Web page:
According to Gary Gray (2000), a respected physical therapist and trainer, function is the “interaction between muscles, nerves, and joints, working together simultaneously to decelerate, accelerate, and stabilize both external and internal forces.” Simply put, function is the outcome of any activity. Everyday functional movements include running, biking, throwing, walking, carrying a child, tying shoelaces, getting out of bed, and even switching from a sitting to a standing position. Thus, the benefits of functional conditioning are not limited to athletics. Its movements occur in some form in work, home, and sport environments. To perform these tasks, a chain reaction involving muscles, nerves, and joints occurs. If this chain reaction is interrupted because of inadequate flexibility or lack of strength in part of the chain, a breakdown results, leading to a decrease in performance and to possible injury.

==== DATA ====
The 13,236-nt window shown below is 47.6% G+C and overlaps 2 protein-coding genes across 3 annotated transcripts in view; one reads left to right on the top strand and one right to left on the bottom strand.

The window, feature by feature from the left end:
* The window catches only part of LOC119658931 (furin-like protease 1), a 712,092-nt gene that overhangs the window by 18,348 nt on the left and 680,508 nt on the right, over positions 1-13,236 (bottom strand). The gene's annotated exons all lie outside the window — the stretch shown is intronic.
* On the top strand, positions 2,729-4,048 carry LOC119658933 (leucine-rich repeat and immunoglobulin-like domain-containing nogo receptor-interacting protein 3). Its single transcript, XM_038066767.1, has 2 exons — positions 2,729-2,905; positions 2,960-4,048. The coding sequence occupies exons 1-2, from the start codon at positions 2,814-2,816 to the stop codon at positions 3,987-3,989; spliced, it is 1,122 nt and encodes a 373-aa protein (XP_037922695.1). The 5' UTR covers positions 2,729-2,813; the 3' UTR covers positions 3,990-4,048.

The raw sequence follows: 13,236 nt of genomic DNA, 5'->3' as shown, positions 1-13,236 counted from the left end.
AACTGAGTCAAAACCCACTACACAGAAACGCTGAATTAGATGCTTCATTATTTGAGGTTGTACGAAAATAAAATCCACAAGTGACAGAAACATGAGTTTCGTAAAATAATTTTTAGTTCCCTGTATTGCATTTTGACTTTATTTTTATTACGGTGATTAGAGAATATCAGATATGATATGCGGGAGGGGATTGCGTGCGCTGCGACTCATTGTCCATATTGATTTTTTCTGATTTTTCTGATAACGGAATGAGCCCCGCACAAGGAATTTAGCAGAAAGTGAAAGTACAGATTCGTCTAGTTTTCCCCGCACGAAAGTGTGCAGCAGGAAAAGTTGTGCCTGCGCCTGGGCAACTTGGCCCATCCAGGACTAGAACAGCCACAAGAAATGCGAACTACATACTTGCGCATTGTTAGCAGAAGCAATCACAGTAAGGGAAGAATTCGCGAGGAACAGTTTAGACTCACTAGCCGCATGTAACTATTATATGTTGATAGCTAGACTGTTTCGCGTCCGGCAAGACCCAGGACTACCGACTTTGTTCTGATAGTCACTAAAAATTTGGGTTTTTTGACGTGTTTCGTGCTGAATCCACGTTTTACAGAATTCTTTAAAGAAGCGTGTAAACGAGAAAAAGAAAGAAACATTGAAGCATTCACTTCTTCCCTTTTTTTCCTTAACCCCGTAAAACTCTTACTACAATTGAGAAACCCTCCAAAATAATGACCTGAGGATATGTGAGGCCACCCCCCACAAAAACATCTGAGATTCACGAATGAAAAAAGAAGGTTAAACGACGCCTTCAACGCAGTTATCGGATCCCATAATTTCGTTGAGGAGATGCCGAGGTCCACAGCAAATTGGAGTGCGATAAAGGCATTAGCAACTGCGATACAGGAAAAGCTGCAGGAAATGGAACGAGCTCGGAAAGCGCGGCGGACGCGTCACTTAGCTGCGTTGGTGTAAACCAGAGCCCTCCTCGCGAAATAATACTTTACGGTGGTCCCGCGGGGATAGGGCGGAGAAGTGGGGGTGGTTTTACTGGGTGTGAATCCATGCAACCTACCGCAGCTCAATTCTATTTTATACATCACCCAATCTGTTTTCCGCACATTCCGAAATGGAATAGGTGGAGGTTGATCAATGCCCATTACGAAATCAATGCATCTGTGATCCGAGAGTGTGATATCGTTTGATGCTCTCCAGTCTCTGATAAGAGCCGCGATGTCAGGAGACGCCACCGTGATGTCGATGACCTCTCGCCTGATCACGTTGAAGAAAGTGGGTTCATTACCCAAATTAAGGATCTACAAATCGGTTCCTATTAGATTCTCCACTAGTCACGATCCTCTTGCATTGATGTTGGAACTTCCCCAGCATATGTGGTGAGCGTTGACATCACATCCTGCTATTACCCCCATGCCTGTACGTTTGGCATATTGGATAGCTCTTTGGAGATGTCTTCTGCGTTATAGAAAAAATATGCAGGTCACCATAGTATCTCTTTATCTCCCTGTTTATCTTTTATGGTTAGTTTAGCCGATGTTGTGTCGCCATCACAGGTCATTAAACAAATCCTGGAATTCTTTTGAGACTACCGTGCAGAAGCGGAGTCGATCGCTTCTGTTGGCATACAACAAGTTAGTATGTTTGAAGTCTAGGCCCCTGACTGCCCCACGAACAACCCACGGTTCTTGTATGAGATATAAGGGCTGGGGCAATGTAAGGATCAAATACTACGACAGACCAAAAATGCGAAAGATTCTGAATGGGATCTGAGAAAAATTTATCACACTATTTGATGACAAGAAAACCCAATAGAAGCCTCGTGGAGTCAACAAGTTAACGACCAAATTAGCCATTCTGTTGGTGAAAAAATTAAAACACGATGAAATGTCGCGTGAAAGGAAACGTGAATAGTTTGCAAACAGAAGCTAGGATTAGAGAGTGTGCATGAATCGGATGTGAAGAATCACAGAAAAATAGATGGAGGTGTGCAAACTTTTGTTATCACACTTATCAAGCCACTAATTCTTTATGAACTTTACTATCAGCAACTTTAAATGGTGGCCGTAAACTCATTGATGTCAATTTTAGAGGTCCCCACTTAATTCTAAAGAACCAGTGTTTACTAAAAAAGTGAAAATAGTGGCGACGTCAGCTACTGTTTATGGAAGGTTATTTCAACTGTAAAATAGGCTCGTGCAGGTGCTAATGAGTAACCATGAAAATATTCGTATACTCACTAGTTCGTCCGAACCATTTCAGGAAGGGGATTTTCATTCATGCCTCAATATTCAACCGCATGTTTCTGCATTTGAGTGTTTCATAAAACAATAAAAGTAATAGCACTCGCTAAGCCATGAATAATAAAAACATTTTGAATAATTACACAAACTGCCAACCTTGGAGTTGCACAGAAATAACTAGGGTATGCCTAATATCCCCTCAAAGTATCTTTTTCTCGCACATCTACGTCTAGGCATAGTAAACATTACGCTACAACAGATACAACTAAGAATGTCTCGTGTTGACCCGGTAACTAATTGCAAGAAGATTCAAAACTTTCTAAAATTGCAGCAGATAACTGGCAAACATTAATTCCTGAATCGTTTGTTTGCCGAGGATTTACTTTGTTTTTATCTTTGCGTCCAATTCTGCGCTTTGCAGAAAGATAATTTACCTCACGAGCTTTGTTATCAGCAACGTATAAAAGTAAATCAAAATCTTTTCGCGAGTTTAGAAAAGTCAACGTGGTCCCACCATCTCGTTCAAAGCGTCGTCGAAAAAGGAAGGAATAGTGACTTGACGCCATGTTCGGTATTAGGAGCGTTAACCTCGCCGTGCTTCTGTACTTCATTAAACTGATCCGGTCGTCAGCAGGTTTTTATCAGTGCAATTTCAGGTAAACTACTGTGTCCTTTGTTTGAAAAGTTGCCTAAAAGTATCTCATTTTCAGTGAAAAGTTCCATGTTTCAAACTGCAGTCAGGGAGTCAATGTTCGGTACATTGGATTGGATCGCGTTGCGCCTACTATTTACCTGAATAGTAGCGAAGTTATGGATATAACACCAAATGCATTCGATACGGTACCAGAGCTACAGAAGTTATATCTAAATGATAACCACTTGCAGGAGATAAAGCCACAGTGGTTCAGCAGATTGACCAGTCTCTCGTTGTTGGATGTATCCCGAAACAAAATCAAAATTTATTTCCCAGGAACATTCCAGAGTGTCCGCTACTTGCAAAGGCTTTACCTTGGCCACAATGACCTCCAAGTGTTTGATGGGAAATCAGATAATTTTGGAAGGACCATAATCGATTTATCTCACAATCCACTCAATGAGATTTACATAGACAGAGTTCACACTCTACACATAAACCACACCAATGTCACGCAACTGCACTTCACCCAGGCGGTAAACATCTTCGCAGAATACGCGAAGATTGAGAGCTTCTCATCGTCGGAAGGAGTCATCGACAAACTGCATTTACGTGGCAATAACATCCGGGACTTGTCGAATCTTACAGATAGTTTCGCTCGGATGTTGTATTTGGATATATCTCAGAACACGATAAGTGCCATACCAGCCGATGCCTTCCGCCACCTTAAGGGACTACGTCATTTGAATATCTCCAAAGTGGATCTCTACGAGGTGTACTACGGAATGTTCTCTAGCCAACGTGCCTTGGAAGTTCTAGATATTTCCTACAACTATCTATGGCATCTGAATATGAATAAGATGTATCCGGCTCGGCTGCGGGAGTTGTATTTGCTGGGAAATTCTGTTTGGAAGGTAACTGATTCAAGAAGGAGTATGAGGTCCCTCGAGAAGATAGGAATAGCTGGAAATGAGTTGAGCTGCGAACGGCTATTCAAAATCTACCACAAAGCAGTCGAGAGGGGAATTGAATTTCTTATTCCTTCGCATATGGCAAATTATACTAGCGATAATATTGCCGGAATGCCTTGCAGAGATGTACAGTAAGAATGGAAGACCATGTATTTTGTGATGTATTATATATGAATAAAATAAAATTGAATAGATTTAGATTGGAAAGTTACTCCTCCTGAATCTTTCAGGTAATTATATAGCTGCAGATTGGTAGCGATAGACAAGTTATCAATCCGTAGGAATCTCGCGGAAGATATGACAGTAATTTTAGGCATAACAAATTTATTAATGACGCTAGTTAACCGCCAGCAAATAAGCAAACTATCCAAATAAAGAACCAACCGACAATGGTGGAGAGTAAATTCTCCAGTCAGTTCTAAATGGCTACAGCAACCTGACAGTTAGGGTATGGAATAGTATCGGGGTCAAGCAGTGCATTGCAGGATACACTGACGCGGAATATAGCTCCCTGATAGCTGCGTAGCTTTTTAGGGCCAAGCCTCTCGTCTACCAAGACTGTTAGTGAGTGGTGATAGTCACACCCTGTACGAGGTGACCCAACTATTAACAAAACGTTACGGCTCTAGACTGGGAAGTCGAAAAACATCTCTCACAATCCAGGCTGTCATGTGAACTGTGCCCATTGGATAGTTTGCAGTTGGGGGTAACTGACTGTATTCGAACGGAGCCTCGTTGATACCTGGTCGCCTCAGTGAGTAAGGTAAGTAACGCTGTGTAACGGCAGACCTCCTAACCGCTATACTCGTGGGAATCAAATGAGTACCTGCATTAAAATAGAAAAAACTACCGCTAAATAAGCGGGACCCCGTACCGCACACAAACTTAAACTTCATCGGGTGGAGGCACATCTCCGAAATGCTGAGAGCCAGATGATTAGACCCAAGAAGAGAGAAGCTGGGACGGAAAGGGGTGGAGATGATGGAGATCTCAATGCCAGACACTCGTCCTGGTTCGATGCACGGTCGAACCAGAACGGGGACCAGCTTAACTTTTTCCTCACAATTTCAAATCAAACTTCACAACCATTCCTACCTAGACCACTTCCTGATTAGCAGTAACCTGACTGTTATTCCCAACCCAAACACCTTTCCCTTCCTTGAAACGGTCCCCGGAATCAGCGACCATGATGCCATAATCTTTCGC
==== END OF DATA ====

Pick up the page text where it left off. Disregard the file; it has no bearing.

Exercises to help condition the body for functional movements must meet all four of these criteria:
1. They must include movements in all three planes (sagittal, frontal, and transverse).
2. They must properly condition the body's nerves and muscles to develop muscle memory and help make movements “automatic.”
3. They must condition for responding to external forces, allowing the body to make best use of outside influences such as gravity, ground reaction forces, and momentum.
4. They must condition biomotor abilities (flexibility, strength, power, endurance, agility, or coordination). A quick look at these four criteria comfirms that functional conditioning works beyond the realm of physical fitness and benefits the body during the activities that most people, athletes and nonathletes alike, do every day.